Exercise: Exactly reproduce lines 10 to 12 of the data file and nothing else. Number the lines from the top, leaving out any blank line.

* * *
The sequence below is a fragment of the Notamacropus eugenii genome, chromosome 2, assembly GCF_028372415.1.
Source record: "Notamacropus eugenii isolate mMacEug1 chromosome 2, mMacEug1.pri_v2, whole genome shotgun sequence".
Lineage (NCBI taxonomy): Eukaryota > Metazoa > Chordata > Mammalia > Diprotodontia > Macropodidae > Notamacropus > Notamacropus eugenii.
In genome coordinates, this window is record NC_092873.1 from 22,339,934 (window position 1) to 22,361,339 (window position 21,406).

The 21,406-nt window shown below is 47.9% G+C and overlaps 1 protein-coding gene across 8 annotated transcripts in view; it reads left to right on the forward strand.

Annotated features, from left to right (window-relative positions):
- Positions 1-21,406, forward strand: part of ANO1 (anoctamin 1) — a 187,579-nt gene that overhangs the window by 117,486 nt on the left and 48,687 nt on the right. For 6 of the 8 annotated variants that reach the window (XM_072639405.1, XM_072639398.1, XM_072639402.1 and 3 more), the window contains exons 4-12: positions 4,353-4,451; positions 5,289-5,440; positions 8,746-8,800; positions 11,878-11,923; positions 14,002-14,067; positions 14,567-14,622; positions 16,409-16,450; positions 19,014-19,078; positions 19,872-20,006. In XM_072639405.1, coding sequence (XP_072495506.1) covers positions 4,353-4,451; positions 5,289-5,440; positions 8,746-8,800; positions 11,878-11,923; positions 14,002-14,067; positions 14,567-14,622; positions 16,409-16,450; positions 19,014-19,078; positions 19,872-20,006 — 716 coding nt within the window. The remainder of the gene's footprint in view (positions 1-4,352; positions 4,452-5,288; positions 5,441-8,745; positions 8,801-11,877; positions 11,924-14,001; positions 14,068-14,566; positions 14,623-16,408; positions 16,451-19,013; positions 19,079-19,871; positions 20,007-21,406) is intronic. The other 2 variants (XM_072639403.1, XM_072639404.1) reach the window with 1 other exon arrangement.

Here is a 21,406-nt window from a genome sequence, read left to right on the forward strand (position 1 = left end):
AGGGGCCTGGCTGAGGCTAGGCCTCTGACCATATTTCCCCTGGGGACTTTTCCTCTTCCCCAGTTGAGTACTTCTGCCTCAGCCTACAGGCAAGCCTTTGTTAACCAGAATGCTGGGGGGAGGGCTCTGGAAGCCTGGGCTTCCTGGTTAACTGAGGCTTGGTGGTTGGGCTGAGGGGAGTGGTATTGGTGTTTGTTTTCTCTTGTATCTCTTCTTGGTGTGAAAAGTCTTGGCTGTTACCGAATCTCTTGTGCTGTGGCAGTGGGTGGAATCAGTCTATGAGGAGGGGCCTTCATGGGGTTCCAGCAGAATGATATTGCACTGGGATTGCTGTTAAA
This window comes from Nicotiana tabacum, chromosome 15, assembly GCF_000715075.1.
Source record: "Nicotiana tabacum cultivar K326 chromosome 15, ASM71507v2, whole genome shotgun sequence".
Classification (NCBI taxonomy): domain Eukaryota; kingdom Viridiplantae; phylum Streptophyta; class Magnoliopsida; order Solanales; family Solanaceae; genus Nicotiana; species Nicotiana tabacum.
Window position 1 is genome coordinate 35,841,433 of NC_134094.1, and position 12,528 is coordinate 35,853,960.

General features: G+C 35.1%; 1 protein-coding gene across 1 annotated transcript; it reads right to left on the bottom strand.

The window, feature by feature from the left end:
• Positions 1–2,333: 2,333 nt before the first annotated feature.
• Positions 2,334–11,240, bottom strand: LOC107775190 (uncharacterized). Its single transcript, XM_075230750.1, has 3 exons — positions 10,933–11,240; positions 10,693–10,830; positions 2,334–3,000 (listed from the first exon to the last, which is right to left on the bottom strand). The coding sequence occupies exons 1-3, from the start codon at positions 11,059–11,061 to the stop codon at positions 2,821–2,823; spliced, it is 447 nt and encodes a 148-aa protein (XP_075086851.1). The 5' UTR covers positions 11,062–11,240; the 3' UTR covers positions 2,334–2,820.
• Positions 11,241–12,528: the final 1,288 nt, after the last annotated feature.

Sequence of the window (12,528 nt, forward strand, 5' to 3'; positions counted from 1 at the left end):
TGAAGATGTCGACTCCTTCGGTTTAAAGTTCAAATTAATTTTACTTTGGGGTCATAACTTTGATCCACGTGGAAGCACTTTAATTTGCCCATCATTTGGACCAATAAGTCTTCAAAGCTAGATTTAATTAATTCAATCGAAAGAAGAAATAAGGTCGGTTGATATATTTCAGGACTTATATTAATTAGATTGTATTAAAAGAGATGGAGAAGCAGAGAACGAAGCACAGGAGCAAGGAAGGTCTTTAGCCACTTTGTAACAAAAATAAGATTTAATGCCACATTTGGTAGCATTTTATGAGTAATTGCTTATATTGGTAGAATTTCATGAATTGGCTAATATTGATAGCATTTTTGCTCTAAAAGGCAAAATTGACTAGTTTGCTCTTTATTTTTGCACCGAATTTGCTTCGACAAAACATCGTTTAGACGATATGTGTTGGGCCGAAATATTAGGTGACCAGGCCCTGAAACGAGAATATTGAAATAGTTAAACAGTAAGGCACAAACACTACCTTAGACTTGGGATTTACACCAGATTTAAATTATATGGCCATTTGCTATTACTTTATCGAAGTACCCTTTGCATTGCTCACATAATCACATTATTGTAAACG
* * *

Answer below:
This window comes from Nicotiana tabacum, chromosome 15, assembly GCF_000715075.1.
Source record: "Nicotiana tabacum cultivar K326 chromosome 15, ASM71507v2, whole genome shotgun sequence".
Classification (NCBI taxonomy): domain Eukaryota; kingdom Viridiplantae; phylum Streptophyta; class Magnoliopsida; order Solanales; family Solanaceae; genus Nicotiana; species Nicotiana tabacum.